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Owners of large commercial properties, especially those frequented by the public, should ensure that they have realistic levels of public liability insurance covering their premises.
This should be upwards of R10 million, says Standard Bank.
Denise Shaw, managing executive, Standard Insurance Limited, says: “Many major property owners underestimate the costs that could arise should members of the public be injured in an incident on their premises.
This critical insurance may be incorrectly restricted to levels that are more suited to much smaller business premises.
“Owners can avoid worry by making sure that the level of public liability insurance fits the risk profile of, for example, a major shopping centre. This can protect against the danger of potential expensive litigation by injured parties.”
Generally, public liability insurance will cover all public areas such as parking lots, atriums, walkways and passages, while tenants are responsible for events that may occur inside their shops or offices.
Factors to consider
When considering short-term insurance for commercial property, owners should consider several basic factors. Primarily, says Shaw, these are:
- Ensuring that the insured value of the premises is current and realistic. The insured value must be based on replacement value (i.e. current rebuilding costs) and not purchase or market value. Traditionally, this exercise is conducted every three years by insurance companies or brokers. Doing it more frequently could involve costs, but could also be worthwhile.
- Making sure that the insured replacement cost of a building is realistic. In the event of a major incident, it could be devastating to find out that a building could not be constructed to the original standard, because the cost of finishes had escalated vastly in price over the years.
“Changes in areas surrounding major centres also occur over time. This could mean that additional costs could arise due to the physical relocation of supply and service points such as electricity and waste systems. Additionally, municipal regulations could also have changed requiring expensive changes to a structure,” says Shaw.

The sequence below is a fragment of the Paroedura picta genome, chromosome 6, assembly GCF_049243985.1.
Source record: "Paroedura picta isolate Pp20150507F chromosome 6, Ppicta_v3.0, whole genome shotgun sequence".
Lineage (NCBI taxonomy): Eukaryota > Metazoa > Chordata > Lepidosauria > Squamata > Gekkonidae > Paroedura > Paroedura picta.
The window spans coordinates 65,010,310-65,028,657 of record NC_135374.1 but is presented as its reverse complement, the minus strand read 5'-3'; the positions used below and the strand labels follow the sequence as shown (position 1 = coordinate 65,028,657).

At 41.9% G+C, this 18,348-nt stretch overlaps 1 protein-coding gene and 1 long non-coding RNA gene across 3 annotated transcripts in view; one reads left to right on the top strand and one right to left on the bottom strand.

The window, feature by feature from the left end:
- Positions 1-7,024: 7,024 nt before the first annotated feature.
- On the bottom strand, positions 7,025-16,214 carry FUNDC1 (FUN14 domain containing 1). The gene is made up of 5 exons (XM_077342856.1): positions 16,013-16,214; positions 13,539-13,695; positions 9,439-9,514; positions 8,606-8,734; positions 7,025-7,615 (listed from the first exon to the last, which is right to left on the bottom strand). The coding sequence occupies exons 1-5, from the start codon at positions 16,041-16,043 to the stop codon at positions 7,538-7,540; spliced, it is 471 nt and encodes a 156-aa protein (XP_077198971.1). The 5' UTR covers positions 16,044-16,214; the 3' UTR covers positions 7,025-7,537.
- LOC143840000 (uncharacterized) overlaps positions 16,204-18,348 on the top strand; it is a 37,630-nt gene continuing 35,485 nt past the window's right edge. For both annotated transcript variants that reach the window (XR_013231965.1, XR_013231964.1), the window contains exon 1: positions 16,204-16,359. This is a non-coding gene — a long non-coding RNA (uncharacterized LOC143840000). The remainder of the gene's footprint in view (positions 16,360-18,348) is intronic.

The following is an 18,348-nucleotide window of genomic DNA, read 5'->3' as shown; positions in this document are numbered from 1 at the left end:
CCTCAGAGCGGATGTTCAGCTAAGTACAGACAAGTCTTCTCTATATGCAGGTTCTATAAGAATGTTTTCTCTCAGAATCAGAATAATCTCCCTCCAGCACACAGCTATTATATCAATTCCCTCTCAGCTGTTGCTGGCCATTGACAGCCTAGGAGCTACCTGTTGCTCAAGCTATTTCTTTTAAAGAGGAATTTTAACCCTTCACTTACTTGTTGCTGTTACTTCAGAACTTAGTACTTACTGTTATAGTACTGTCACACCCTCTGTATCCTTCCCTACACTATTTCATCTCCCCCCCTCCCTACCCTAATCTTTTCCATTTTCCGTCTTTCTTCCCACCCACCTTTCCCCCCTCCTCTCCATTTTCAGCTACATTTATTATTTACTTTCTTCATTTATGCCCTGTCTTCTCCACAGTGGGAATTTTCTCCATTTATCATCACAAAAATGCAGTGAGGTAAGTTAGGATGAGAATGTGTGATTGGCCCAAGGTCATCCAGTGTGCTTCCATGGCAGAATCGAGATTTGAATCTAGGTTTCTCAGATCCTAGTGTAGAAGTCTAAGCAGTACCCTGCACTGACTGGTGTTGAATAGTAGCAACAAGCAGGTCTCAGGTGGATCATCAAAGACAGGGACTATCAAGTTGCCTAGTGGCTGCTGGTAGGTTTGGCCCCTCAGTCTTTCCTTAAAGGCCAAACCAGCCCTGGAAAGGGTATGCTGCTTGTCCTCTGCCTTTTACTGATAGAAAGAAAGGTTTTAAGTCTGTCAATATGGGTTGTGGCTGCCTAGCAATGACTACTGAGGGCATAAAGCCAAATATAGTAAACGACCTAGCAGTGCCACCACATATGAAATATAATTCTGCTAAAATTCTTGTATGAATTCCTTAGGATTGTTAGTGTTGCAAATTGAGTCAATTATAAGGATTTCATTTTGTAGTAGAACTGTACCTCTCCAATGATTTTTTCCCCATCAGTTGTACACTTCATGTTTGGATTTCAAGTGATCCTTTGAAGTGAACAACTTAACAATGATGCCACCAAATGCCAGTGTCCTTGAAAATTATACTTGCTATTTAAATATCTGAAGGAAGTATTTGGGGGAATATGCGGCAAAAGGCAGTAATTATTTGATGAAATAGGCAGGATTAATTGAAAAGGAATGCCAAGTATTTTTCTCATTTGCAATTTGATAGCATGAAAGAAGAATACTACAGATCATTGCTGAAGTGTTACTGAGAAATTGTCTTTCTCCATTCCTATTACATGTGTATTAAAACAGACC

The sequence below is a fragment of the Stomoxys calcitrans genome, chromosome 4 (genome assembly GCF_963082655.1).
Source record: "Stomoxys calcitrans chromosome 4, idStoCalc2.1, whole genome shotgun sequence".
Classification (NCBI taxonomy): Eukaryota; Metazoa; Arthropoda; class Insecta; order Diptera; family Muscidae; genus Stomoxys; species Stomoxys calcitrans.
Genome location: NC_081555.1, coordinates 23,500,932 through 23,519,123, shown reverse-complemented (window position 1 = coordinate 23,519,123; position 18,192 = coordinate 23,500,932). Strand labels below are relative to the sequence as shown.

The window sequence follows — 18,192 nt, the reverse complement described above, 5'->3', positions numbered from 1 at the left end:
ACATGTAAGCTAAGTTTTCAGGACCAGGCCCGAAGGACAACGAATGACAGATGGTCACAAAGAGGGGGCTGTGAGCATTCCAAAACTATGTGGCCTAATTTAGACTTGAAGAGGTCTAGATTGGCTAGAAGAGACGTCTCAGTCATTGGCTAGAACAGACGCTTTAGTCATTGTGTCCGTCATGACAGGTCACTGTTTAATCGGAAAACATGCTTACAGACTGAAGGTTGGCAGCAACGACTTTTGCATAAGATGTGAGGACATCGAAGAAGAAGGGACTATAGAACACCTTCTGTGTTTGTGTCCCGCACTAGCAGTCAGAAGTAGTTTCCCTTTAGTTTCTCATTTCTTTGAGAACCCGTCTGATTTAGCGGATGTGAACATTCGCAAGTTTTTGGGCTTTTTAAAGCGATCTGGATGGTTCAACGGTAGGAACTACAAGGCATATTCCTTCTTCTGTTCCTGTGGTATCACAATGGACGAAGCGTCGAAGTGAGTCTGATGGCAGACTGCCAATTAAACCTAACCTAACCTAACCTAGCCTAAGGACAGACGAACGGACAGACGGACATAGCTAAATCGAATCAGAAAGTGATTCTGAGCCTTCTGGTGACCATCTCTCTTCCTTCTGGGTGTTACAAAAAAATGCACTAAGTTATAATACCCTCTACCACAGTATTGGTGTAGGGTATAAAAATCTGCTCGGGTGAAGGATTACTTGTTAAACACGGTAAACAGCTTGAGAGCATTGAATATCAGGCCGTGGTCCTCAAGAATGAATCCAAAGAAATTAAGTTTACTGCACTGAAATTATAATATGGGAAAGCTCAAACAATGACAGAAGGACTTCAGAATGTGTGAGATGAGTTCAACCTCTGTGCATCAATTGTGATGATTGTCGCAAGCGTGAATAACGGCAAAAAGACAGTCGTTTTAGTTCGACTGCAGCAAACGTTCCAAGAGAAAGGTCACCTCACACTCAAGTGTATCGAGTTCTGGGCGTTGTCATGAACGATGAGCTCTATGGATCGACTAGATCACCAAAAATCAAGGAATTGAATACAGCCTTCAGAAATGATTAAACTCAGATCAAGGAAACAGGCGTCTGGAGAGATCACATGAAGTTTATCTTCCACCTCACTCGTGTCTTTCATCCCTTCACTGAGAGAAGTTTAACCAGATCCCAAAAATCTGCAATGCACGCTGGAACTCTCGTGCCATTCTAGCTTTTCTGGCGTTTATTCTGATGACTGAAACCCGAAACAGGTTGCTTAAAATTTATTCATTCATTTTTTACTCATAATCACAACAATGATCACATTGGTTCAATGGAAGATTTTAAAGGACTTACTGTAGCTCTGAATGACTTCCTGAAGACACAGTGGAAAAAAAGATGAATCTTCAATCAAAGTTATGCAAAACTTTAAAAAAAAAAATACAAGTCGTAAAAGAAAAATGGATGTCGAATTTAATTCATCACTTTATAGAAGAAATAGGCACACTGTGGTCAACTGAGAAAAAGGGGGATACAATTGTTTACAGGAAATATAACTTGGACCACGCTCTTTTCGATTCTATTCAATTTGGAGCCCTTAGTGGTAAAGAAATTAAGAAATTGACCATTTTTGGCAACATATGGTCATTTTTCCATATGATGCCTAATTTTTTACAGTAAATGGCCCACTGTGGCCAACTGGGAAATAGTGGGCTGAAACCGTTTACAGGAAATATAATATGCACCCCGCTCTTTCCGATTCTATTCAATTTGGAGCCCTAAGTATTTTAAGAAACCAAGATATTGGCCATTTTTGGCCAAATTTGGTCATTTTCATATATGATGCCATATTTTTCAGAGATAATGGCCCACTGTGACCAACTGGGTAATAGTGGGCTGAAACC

- Managing the insurance risk appropriately by monitoring the tenant mix in commercial properties. In industrial premises, as well as in other commercial buildings, risks are heightened if tenants are using premises for storage of flammable substances, volatile chemical, welding, or similar purposes. It is obviously riskier, for example, to locate a restaurant with busy kitchen next to a paint retailer, where a kitchen fire could spread to highly flammable paint containers.
- Making adequate provision for loss of revenue due to business interruption is essential. “Significant monetary losses could occur if a building is seriously damaged and has to be repaired or rebuilt. This process could take several months, or even longer. Costs of maintaining services, combined with revenue losses can be devastating,” says Shaw.
“Generally, this coverage should be for a longer rather than short period of time. Inevitably, restoration projects run longer than scheduled. It is better to be covered for, say, nine months, rather than face losses when a three month compensation period expires.”
- Avoiding possible conflict with tenants by clearly demarcating where the responsibilities of the owner end and those of the tenant begin. It pays to ensure that a tenant’s contract deals with insurance issues. For example it should be made clear who is responsible for damage to shop fronts, glass display windows, fittings such as geysers, kitchens, shelving and stock. The onus on the tenant for covering possible accidents and injuries in shops should be clearly stated.
“As in all cases, prevention is better than cure. All building owners should ensure that regulations pertaining to their buildings are adhered to. Making sure that fire fighting and other safety equipment is where it should be, and that it is working effectively, could avoid injuries and even save lives,” says Shaw.
“In the case of an insurance claim it will also simplify the process. Finding that equipment that could have saved or reduced the damage to the building was not in place as required, could lead to rejection of a claim.”